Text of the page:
In The Stranger, Camus plays on the idea of what is correct behavior and what is incorrect behavior. The main character—who may be considered an anti-hero—is a French man named Meursault, and he does things that few people do. And thats where The Stranger, like other great works of literature, shines.
What is the point of the book The Stranger?
Albert Camus used his debut novel, The Stranger (1942), as a platform to explore absurdity, a concept central to his writings and at the core of his treatment of questions about the meaning of life. In his work, Camus addressed topics ranging from alienation to the inadequacy of traditional values.
Should I read the plague or The Stranger?
The Plague is my favorite book. The Stranger is a great novel with one relevant character and one message. The Plague takes a number of characters and shows the entire human spectrum through those characters. The writing is poignant and timeless.
Why is The Stranger considered a classic?
The Stranger is considered a classic because of its absurdist themes. It communicates the idea that life has no reason or meaning, and its protagonist, Meursault, fully accepts this philosophy without making up excuses or explanations for his actions.
How many hours does it take to read The Stranger?
2 hours and 27 minutes The average reader will spend 2 hours and 27 minutes reading this book at 250 WPM (words per minute).
What does the ending of The Stranger mean?
The final line of the book is meant to show that Meursault has now fully accepted his outsider status. Throughout the novel, Meursault has been at odds with society. He is indifferent towards just about everything. He does not cry at his mothers funeral. He does not love his girlfriend.
What should I read after the stranger?
8 Books like The StrangerThe Catcher in the Rye, by J. D. Salinger.The Bell Jar, by Sylvia Plath.The Metamorphosis, by Franz Kafka.As I Lay Dying, by William Faulkner.The Alchemist, by Paulo Coelho.Flowers for Algernon, by Daniel Keyes.The Picture of Dorian Gray, by Oscar Wilde.The Myth of Sisyphus, by Albert Camus.8 Feb 2021
What does Meursault realize at the end of The Stranger?
At the end of The Stranger, Meursault realizes that death is inevitable and the universe is indifferent to humanity.
Is Meursault ever happy?
As opposed to earlier in the novel, when Meursault was passively content at best, here Meursault finds that he is actively happy once he opens himself to the reality of human existence. Meursault finds that he is also happy with his position in society. He does not mind being a loathed criminal.
Why is The Stranger an existentialist novel?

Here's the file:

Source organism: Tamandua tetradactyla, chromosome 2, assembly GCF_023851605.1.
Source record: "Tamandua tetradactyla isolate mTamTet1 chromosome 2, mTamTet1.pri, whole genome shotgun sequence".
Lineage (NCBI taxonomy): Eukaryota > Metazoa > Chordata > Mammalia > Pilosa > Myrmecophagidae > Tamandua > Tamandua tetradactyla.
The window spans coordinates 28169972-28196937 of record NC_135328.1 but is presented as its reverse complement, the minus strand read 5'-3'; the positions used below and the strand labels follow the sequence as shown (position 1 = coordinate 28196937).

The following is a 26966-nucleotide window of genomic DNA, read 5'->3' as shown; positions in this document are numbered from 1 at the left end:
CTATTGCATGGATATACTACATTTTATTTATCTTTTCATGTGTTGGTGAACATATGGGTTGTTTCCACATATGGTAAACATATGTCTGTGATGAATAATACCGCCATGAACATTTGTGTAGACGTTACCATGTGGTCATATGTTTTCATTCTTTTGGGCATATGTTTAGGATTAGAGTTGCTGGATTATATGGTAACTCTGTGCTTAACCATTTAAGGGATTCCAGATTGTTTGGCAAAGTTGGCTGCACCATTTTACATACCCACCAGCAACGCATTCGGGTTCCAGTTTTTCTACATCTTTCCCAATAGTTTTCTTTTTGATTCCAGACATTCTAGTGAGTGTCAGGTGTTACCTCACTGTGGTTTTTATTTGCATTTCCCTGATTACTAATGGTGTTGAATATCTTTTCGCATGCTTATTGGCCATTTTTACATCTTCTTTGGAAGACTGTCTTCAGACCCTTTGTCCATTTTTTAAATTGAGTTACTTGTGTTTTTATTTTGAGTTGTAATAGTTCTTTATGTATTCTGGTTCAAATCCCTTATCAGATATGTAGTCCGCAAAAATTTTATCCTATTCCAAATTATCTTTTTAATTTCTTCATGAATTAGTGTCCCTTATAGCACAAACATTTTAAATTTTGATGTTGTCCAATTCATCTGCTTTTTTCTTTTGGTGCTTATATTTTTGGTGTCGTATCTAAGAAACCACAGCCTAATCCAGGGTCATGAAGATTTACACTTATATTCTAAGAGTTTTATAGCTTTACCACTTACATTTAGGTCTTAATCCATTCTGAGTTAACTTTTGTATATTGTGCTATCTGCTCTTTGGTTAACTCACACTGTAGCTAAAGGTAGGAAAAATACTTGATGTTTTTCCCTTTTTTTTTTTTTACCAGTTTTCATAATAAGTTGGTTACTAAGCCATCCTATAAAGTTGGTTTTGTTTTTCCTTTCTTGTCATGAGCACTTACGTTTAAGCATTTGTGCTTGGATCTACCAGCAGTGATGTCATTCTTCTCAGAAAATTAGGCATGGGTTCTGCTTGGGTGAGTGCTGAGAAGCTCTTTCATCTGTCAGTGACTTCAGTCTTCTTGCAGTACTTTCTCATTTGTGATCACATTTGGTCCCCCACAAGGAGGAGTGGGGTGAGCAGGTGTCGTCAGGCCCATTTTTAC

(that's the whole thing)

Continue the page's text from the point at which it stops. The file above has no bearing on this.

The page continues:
In The Stranger, Albert Camus uses Mersault and his experiences to convey the philosophy that man is full of anxiety and despair with no meaning in his life except for simple existence. As an existentialist, he accepts life as it is without seeking deeper meaning.
How does Meursault truly embody an existentialist mentality?
As an existentialist, Meursault believes that life is inherently meaningless, and so all thats left is for the individual to impose meaning on his or her life through the free choices that they make. By most peoples standards, Meursault makes some incredibly bad choices in life.
Does existentialism believe in God?
Existentialism is a philosophy that emphasizes individual existence, freedom and choice. It holds that, as there is no God or any other transcendent force, the only way to counter this nothingness (and hence to find meaning in life) is by embracing existence.
Whats the opposite of existentialism?
What is the opposite of existential?nonempiricaltheoretictheoreticalunempiricalconjecturalhypotheticalnon-metaphysicalnon-phenomenalnoumenalspeculative22 more rows
How does Meursault view death?
After speaking with the chaplain, Meursault no longer views his impending execution with hope or despair. He accepts death as an inevitable fact and looks forward to it with peace. This realization of deaths inevitability constitutes Meursaults triumph over society.
What does Meursault think of guillotine?
Meursault also dislikes the fact that the guillotine forces the condemned to hope that the execution works on the first try. If the first attempt fails, the execution will be painful. Hence, the prisoner is forced into “moral collaboration” with the execution process, by hoping for its success.